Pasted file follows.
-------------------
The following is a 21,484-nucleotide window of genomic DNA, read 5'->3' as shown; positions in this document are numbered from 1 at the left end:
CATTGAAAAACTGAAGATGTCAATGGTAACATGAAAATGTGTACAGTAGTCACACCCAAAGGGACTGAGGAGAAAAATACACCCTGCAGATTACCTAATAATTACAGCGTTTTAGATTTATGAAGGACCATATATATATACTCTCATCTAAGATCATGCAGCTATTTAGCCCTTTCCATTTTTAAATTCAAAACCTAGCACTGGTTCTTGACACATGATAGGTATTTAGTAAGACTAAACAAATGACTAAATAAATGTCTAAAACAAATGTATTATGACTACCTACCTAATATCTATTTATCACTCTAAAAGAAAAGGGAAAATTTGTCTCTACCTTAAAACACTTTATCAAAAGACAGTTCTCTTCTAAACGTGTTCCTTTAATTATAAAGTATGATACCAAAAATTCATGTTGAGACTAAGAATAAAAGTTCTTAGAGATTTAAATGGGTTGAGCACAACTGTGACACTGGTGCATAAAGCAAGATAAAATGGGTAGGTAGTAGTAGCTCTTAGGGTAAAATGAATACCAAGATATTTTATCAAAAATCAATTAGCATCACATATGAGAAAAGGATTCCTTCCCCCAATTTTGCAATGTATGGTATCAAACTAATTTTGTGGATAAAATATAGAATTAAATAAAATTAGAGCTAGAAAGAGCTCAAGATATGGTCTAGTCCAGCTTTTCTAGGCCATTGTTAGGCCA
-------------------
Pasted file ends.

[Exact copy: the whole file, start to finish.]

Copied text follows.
The following is a 21,484-nucleotide window of genomic DNA, read 5'->3' as shown; positions in this document are numbered from 1 at the left end:
CATTGAAAAACTGAAGATGTCAATGGTAACATGAAAATGTGTACAGTAGTCACACCCAAAGGGACTGAGGAGAAAAATACACCCTGCAGATTACCTAATAATTACAGCGTTTTAGATTTATGAAGGACCATATATATATACTCTCATCTAAGATCATGCAGCTATTTAGCCCTTTCCATTTTTAAATTCAAAACCTAGCACTGGTTCTTGACACATGATAGGTATTTAGTAAGACTAAACAAATGACTAAATAAATGTCTAAAACAAATGTATTATGACTACCTACCTAATATCTATTTATCACTCTAAAAGAAAAGGGAAAATTTGTCTCTACCTTAAAACACTTTATCAAAAGACAGTTCTCTTCTAAACGTGTTCCTTTAATTATAAAGTATGATACCAAAAATTCATGTTGAGACTAAGAATAAAAGTTCTTAGAGATTTAAATGGGTTGAGCACAACTGTGACACTGGTGCATAAAGCAAGATAAAATGGGTAGGTAGTAGTAGCTCTTAGGGTAAAATGAATACCAAGATATTTTATCAAAAATCAATTAGCATCACATATGAGAAAAGGATTCCTTCCCCCAATTTTGCAATGTATGGTATCAAACTAATTTTGTGGATAAAATATAGAATTAAATAAAATTAGAGCTAGAAAGAGCTCAAGATATGGTCTAGTCCAGCTTTTCTAGGCCATTGTTAGGCCA